Road transfer of iconic steam locomotive is music to preservationists’ ears


By Geoff Courtney

ONE of the United States’ most iconic preserved locomotives is to undergo a major restoration following its eagerly-awaited road transfer across the busy city of Nashville in an operation that cost £390,000, took two years to plan, and involved a self-propelled, electrically-driven, 24-wheeled trailer that was controlled and manoeuvred by just one man walking alongside.

The painstaking two-mile road operation on January 13, from the city’s Centennial Park, where the giant 4-8-4 had been on display for 65 years, to a nearby railhead was watched by thousands of fascinated residents and tourists.

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There it was transferred to the tracks and was due to be towed in February five miles to the Tennessee Central Railway Museum, where the four-year, £1½ million restoration will take place.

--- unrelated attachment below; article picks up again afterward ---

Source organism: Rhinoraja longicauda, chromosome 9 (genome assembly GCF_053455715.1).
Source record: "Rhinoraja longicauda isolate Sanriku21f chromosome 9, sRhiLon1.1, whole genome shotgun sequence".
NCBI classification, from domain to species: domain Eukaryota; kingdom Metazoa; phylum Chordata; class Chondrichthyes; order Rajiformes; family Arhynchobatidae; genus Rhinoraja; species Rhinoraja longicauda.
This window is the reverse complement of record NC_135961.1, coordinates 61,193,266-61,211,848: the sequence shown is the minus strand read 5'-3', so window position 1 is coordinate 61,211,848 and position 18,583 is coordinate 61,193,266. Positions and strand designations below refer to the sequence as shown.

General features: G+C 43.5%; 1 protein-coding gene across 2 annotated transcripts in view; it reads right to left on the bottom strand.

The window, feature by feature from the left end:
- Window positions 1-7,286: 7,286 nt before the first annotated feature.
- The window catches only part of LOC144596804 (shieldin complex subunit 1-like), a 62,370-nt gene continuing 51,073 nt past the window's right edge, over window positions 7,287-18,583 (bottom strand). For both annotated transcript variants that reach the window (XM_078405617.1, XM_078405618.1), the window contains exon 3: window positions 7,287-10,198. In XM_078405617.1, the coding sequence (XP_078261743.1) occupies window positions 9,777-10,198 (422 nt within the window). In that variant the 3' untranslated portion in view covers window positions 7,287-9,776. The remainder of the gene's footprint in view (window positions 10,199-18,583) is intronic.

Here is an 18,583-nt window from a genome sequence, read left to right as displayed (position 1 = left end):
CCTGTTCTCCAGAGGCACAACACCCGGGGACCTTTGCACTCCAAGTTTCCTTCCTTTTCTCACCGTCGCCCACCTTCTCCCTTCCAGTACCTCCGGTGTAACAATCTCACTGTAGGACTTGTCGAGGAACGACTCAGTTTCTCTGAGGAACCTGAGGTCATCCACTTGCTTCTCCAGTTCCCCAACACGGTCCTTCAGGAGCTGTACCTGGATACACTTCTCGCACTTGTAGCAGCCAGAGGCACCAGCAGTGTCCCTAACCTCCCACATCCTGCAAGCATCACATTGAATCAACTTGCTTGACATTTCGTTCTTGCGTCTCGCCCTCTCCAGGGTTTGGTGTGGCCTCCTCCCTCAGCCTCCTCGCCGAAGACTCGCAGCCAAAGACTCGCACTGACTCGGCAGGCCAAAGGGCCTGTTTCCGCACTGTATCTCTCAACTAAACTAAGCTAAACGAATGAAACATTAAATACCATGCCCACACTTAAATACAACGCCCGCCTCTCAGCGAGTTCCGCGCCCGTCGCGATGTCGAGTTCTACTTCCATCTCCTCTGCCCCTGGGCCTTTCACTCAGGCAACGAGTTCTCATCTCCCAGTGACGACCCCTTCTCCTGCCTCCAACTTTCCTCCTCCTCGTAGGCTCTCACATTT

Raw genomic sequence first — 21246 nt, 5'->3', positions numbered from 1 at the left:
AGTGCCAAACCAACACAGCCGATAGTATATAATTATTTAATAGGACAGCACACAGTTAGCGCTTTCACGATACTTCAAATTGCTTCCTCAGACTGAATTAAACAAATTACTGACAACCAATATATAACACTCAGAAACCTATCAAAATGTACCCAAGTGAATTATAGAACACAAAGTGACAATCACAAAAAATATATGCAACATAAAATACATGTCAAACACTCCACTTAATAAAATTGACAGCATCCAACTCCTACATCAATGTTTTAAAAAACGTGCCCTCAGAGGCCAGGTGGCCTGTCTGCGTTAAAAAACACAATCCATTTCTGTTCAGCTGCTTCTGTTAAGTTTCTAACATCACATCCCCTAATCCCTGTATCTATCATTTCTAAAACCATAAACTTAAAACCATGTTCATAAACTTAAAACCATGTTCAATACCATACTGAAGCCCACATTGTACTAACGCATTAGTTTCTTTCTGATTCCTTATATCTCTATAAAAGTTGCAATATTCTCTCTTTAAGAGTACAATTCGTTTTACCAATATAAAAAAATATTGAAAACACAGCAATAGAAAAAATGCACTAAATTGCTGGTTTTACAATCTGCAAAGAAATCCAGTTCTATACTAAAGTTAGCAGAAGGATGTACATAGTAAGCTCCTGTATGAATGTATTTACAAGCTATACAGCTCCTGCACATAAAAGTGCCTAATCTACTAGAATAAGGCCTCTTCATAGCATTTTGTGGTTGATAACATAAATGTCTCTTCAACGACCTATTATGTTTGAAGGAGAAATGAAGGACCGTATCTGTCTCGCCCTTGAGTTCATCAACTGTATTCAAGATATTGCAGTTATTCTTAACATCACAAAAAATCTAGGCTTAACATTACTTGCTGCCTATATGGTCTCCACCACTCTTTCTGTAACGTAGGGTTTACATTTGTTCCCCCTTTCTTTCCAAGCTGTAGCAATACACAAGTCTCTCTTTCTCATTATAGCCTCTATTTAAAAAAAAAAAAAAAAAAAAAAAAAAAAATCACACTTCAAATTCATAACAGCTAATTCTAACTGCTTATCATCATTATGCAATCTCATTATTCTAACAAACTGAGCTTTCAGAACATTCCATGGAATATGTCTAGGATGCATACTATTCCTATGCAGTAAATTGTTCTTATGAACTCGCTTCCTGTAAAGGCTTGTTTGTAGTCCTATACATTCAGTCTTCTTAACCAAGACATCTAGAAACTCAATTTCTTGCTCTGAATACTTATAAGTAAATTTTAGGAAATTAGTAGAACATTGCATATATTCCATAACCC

American power: Nashville, Chattanooga and St Louis Railway No. 576 rests at Memphis in 1948. The J3 class 4-8-4 was preserved after withdrawal in 1952 and is soon to start a major restoration that will see it return to steam for the first time in more than 65 years. NASHVILLE STEAM PRESERVATION SOCIETY

No. 576 was built in 1942 by the American Locomotive Co of New York state for the Nashville, Chattanooga and St Louis Railway.

One of 20 members of the J3 class, it was designed for both express and heavy freight trains, but due to dieselization saw only 10 years’ service.

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All its classmates were scrapped but No. 576 survived into preservation, so becoming not only the sole extant member of its class, but also the only NCStLR loco to escape the cutter’s torch.

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